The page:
CHICAGO (AdAge.com) -- Kraft Foods' agreement to purchase British confectioner Cadbury for more than $19 billion -- the culmination of a four-month courtship -- is testament to the growth categories major U.S. marketers crave, particularly in developing countries. The purchase would put Kraft atop the $167 billion global confectionery market, and ensure that one out of four of its sales dollars comes from developing markets.
The need for the global scale Cadbury affords is demonstrated by the fact that Kraft sold off its U.S. frozen-pizza business to raise funding for its bid. A single brand in that portfolio alone -- DiGiorno -- posted at least 20% growth for the last two quarters, but Kraft sacrificed pizza because it doesn't have international distribution channels to support frozen products, and the expense of building the proper distribution would have outweighed the rewards.
That's not the case with confections, where Cadbury has a rich distribution channel. "We're looking at focusing on high-growth categories, and clearly confectionery is one of those," Kraft spokesman Michael Mitchell said. "This really helps us increase our sales in developing markets as a combined company." Kraft currently does 20% of its $42 billion business in developing markets, and that number, based on 2008 sales data for both companies, would go to 25% as a combined company. What's most significant for Kraft in its acquisition of Cadbury is its access to developing countries where Kraft has a limited presence, such as India and South Africa, as well as the ability to capitalize on the company's sprawling distribution chain.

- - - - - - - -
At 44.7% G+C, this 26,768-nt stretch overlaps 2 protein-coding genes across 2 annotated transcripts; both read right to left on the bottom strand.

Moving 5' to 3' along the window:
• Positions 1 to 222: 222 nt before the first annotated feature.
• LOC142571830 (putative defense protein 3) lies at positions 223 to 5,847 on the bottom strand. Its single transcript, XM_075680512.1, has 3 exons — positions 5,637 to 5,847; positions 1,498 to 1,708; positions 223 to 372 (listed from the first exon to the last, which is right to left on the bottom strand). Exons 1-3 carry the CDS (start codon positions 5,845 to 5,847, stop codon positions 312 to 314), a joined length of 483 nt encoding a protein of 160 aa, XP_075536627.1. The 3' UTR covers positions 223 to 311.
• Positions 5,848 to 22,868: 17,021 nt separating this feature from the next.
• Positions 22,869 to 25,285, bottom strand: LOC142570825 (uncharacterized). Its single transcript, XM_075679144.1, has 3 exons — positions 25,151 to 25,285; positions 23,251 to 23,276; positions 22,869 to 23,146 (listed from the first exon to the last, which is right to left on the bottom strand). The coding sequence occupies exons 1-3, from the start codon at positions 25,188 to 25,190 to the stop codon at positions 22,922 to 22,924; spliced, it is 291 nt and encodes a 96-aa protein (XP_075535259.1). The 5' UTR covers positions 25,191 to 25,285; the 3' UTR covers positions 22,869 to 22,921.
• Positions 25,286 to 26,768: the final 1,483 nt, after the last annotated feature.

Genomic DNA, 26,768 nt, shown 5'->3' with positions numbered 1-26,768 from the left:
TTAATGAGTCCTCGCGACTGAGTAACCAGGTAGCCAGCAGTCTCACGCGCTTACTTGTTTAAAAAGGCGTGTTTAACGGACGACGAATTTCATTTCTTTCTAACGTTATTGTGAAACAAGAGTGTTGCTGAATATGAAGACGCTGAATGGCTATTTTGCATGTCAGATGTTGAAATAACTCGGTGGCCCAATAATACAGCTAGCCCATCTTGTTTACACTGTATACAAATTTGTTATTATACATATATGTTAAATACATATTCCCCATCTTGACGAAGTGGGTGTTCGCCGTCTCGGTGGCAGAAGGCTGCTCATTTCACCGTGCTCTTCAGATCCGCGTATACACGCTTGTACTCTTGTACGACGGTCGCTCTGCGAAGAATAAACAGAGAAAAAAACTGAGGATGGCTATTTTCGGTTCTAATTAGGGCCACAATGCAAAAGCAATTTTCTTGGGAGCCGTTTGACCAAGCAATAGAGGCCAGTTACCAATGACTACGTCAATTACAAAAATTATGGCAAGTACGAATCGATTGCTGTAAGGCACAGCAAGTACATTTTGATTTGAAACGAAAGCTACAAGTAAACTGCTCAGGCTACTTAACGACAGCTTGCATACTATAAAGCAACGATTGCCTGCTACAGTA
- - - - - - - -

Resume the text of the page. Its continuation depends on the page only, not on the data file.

Sugar-free gum, one of Cadbury's mainstays, has long surpassed its real-sugar counterpart and is now one of the fastest-growing candy segments. The price point makes it accessible to consumers in developing nations and enticing to dieters here. Meanwhile, sales of premium chocolate have slowed, but lower-priced products have proven relatively recession-proof. During 2009, Cadbury's chocolate sales grew 7%, gum grew 2% and candy was up 5%. Emerging-market growth outpaced the rest of the globe, up 9%.
Chocolate sales are accelerating particularly in areas with growing fledgling middle classes, such as China and India. Euromonitor analyst Francisco Redruello noted that China's middle class, which he described as 300 million strong, "is trading up to chocolate from sugar confectionery." He predicted that other developing markets such as Brazil will follow the same pattern.
Now is the time to snag Cadbury, he said, because prices will only go up as the economy recovers, and if Kraft hadn't done it, another company would have.That could have squeezed Kraft out of the highly consolidated confectionery global-industry, of which Mars, Nestlé, Kraft and Cadbury now comprise 37%. Hershey is fifth, with 4.6%. Mars built its own juggernaut in 2008, snapping up Wrigley for $23 billion.
In the U.S., the move helps insulate Kraft from private-label penetration, which is 20% in package food, but 5% in candy, said Morningstar analyst Erin Swanson.